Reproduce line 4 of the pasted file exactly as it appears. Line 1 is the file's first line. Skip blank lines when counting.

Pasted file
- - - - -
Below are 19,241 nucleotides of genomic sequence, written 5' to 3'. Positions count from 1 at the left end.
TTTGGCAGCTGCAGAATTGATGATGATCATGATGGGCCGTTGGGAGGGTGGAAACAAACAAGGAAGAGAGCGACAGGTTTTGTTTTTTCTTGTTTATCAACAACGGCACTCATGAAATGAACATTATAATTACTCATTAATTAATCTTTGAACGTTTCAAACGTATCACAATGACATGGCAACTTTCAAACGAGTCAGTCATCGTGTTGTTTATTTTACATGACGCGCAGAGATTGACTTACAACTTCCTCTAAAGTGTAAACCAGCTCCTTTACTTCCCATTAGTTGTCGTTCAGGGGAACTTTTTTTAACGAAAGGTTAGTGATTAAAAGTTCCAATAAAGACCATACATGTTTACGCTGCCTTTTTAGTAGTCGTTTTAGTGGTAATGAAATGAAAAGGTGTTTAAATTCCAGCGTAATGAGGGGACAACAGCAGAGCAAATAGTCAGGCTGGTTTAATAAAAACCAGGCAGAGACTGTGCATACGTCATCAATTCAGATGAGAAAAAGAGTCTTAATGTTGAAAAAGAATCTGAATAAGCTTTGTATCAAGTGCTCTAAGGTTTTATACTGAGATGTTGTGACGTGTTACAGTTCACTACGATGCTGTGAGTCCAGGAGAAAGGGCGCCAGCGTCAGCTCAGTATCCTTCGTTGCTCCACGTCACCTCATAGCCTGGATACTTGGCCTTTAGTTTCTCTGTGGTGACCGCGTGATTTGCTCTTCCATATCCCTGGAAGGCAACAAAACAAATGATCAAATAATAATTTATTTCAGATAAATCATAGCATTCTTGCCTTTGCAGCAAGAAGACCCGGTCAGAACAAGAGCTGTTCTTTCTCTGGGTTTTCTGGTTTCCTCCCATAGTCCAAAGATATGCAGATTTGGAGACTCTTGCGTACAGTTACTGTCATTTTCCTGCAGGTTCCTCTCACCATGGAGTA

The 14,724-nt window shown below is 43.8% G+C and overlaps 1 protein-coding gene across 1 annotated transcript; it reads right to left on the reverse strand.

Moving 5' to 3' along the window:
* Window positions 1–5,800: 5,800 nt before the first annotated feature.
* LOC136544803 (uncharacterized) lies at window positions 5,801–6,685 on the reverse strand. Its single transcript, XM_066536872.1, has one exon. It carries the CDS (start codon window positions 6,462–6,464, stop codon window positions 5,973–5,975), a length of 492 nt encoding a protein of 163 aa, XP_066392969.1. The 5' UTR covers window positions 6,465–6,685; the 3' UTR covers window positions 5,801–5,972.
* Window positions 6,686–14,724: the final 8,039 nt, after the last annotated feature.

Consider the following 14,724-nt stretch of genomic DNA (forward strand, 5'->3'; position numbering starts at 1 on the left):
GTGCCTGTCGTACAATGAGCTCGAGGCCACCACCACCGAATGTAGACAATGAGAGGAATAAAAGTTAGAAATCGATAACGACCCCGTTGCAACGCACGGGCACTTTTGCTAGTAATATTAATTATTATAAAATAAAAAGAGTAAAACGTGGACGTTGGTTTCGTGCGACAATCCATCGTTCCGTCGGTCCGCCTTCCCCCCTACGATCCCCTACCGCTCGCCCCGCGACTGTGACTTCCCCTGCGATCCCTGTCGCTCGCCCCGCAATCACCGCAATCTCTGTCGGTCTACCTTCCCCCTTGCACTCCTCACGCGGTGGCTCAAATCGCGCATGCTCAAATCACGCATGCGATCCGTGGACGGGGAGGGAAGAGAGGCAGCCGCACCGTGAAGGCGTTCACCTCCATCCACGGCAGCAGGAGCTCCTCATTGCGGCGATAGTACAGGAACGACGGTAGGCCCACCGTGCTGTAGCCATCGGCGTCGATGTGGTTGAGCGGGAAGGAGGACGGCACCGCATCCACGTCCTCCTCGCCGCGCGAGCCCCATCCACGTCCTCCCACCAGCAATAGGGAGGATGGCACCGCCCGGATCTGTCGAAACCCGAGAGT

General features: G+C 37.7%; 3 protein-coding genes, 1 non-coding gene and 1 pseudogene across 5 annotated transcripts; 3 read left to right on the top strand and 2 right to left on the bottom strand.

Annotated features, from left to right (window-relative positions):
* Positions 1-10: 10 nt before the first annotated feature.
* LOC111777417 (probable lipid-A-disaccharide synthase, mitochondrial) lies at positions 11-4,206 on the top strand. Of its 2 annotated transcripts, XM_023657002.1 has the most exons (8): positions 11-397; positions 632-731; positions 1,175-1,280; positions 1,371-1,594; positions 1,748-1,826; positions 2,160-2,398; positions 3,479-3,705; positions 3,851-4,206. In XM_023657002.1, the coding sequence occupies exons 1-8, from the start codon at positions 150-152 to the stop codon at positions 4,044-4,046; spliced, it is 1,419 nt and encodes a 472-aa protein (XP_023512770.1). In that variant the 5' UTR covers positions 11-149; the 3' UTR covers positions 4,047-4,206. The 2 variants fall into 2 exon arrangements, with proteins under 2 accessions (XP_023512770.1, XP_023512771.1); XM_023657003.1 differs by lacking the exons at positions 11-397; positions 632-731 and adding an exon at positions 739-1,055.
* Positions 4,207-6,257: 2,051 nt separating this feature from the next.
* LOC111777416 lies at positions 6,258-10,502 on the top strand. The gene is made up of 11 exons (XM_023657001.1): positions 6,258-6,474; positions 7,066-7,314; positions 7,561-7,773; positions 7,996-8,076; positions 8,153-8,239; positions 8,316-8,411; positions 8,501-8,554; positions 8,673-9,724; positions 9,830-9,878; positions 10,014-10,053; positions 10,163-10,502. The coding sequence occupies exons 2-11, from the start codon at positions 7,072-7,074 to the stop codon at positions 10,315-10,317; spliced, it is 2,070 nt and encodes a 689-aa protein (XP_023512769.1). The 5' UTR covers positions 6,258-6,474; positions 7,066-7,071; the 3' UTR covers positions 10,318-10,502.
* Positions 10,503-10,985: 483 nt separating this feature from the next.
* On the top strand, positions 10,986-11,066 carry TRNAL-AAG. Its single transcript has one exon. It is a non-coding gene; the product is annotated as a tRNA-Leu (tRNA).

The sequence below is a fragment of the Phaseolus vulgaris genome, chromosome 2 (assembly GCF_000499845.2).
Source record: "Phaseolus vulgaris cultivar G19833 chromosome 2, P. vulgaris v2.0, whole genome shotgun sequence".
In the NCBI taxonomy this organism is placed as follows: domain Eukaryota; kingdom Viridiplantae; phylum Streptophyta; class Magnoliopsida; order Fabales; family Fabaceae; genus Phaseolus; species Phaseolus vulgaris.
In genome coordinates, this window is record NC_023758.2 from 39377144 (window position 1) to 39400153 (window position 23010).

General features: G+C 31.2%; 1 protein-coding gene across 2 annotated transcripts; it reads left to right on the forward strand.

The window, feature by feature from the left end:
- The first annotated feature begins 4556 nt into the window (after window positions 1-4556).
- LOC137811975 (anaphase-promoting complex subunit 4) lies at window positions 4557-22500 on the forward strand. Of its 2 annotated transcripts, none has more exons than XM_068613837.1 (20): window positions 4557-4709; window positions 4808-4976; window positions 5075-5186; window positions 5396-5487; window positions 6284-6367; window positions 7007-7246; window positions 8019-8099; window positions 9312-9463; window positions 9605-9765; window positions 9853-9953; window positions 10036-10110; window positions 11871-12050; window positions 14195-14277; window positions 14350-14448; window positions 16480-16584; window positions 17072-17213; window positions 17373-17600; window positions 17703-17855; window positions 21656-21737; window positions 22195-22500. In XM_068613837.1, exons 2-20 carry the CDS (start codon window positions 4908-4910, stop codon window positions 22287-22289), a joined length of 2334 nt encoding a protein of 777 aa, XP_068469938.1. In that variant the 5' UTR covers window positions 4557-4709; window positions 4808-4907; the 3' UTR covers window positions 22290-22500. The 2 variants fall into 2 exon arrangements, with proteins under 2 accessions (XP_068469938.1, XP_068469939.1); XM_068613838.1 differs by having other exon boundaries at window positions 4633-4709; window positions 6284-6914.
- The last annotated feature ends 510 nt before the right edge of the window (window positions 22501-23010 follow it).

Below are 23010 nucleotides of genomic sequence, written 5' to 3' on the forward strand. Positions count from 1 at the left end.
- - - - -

Moving 5' to 3' along the window: